Wednesday, July 08, 2009

Rootless fools

I came across a blog from April, here, asking Whatever Happened to the Northern Intellectual?
It had been sparked by a round of debates, led bythinker and writer Charles Leadbeater, who has written an “interactive essay” entitled "The Art of With", which allows paragraph by paragraph comments.

Quotes from others are in italics, by the way. Stick with me.

The summary from the blog’s author Bournemouth Runner (it’s a song by The Fall, but then you knew that already) is as follows:

Leadbeater’s seminar at Manchester's Cornerhouse raised the point that the avant garde has traditionally been "separate" - rejecting the consumerism of the 20th century, but being part of arts institutions that are themselves based upon the consumerist model. Is the web, with its ethos of "shared" and "collaborative" experience a different model? Perhaps.

After a ramble about something called Googleopolis and sampling, he then launches into a bit of a rant about a lack of intellectuals and how that may hamper the development of a knowledge economy. Here you go:

And, around this, and this is why "The art of with" debate is timely, there needs, to be frank there to be an intellectual and critical discussion. I wonder whatever happened to the Northern Intellectual? Our city and regional leaders wouldn't fit that description - and nor, come to think of it, would many of our other high profile figures. When its (sic) debating time in Manchester we roll out the interesting, the practical, and the well-known, whether its (sic) Guy Garvey, Ian Simpson, Wayne Hemingway or Dave Haslam. Nothing wrong with any of them of course; but there's a sense of either the streetfighter tamed, or the Grammar school boy acting down for the masses. It's why Tony Wilson had the streets of Manchester to himself, where 2nd-hand situationism, and a day job at Granada could make for an intellectual high water mark. On the day that MMU/Chorlton-based Carole Ann Duffy most likely gets the Laureate, our professor of contemporary poetry is praised for her humour, accessibility and popularity, not for her intellect. Main rival, Simon Armitage, is always careful to hide his intellect under a laddish cover of northern dry wit.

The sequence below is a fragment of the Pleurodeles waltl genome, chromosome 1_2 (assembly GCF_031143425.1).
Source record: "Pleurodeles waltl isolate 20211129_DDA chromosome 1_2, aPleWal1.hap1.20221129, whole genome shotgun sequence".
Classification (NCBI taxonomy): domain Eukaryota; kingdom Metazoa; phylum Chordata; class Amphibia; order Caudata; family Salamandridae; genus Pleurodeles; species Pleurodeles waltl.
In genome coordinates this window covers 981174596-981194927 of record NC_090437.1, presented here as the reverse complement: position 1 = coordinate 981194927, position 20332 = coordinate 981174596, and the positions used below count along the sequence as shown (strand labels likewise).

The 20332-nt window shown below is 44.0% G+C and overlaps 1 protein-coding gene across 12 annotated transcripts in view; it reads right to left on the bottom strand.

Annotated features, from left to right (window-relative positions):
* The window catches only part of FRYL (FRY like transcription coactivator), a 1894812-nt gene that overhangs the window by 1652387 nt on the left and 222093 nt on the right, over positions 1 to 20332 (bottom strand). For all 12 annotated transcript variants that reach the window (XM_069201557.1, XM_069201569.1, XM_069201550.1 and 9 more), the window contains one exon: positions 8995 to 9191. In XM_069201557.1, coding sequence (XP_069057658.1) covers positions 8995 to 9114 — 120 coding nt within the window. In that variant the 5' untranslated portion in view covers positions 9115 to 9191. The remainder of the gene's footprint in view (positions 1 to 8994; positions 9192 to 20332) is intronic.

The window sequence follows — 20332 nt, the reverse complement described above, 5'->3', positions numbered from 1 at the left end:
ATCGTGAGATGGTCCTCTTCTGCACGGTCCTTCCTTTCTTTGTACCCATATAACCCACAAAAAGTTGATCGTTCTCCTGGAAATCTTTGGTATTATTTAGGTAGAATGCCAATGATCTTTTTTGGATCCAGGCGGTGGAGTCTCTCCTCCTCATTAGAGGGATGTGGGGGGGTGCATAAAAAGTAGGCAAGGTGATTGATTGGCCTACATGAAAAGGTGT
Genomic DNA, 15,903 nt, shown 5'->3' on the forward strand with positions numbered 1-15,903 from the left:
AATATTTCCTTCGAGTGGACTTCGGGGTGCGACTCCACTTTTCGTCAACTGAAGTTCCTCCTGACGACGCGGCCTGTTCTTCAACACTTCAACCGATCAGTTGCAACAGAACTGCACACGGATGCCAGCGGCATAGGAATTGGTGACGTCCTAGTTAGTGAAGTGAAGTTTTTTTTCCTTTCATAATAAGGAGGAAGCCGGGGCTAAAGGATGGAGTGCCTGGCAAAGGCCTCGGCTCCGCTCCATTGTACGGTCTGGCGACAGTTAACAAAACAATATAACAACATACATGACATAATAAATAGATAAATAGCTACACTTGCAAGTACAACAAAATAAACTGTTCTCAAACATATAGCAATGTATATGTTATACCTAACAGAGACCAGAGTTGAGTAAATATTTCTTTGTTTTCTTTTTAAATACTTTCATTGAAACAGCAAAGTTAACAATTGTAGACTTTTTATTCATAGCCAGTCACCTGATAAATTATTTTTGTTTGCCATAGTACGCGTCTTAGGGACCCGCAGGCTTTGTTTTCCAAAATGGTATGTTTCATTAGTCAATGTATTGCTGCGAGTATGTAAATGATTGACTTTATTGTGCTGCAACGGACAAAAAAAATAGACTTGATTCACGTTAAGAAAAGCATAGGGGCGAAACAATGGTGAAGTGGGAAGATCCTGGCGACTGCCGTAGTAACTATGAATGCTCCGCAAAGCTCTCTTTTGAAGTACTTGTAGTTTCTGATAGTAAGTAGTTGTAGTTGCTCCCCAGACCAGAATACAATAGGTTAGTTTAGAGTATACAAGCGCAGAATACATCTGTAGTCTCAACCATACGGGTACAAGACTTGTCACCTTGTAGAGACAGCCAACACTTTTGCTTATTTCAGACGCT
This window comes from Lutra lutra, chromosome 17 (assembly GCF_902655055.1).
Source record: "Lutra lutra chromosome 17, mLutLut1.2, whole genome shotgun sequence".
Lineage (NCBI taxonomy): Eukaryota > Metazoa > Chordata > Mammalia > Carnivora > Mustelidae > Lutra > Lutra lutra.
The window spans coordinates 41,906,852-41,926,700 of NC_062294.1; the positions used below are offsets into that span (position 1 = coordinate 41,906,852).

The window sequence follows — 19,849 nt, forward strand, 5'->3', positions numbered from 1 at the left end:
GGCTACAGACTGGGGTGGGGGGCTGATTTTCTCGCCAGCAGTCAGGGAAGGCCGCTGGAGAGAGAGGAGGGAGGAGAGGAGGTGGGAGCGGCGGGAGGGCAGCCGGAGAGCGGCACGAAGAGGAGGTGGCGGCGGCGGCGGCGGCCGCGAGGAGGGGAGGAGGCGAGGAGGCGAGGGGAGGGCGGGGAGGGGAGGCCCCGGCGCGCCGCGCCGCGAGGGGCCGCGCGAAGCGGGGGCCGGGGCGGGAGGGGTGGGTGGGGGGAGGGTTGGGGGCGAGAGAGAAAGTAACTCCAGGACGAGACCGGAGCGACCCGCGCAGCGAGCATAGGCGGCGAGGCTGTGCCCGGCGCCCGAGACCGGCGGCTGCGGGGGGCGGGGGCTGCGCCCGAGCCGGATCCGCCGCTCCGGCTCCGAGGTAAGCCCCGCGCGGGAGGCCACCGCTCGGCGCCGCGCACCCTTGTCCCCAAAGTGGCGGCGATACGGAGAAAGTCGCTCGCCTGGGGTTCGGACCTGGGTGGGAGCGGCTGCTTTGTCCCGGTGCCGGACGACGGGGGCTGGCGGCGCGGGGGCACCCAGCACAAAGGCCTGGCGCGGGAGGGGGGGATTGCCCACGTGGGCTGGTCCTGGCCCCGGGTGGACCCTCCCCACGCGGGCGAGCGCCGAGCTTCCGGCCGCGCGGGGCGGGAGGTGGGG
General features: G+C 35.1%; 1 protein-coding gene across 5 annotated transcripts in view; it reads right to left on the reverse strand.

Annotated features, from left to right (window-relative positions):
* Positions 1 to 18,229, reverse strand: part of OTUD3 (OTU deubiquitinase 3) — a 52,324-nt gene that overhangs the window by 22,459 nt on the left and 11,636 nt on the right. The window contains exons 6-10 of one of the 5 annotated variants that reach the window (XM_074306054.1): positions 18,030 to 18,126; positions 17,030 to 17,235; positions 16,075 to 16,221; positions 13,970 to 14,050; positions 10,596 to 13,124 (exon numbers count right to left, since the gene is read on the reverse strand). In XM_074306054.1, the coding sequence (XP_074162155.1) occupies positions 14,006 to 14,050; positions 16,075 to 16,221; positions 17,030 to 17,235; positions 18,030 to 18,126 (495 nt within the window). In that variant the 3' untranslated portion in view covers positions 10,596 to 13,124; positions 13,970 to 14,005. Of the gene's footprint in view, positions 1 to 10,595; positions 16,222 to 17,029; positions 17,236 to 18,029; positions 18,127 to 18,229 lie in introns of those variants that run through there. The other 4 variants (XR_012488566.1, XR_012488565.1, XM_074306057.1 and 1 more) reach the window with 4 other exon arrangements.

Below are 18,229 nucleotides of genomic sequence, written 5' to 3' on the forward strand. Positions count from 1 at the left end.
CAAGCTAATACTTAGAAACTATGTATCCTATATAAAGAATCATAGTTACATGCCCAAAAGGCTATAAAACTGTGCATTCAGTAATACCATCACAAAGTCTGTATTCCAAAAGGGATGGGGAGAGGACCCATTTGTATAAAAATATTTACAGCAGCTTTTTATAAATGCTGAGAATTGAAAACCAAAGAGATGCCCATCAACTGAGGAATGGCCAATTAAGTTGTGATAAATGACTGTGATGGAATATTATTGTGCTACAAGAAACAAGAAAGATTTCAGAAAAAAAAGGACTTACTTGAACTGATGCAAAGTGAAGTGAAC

Ouch. There's more.

There's a challenge for "the art of with" and the Cornerhouse, and that's about Manchester itself. Charles Leadbeater is fine and dandy, but its (sic) when the city doesn't have to import its intellectual discussion, but leads on it, that the city's undoubted knowledge economy will come into its own.

It sparked a response from DJ Dave Haslam, who said...

What or who is a 'Northern Intellectual'??? What or who is 'an intellectual', come to that? If you provided some examples or some description of this mythical being, then I would be able to begin to discuss this with you. Your question implies that once there was a Northern Intellectual but now there isn't. Or even your question implies, maybe there was only ever just one; 'the' Northern Intellectual. Perhaps a man who you once met on a train who read the same books as you and therefore fitted your ideal. I wish you'd been at the Festival Pavilion last night [Saturday] to hear me interviewing Guy Garvey. It was a great event; we talked about death, the creative process, the idea of 'home', the work of Alan Bennett, definitions of masculinity, drinking, how Manchester creates 'scenes', queues in Somerfield and Australian theme bars. And loads of other stuff. God knows if we were 'intellectual' enough for you, but I think we contributed to the world of ideas in a very unique and intense and open way. The audience asked questions. The room was full of love. We had a bit more to drink. There were no 'gatekeepers'.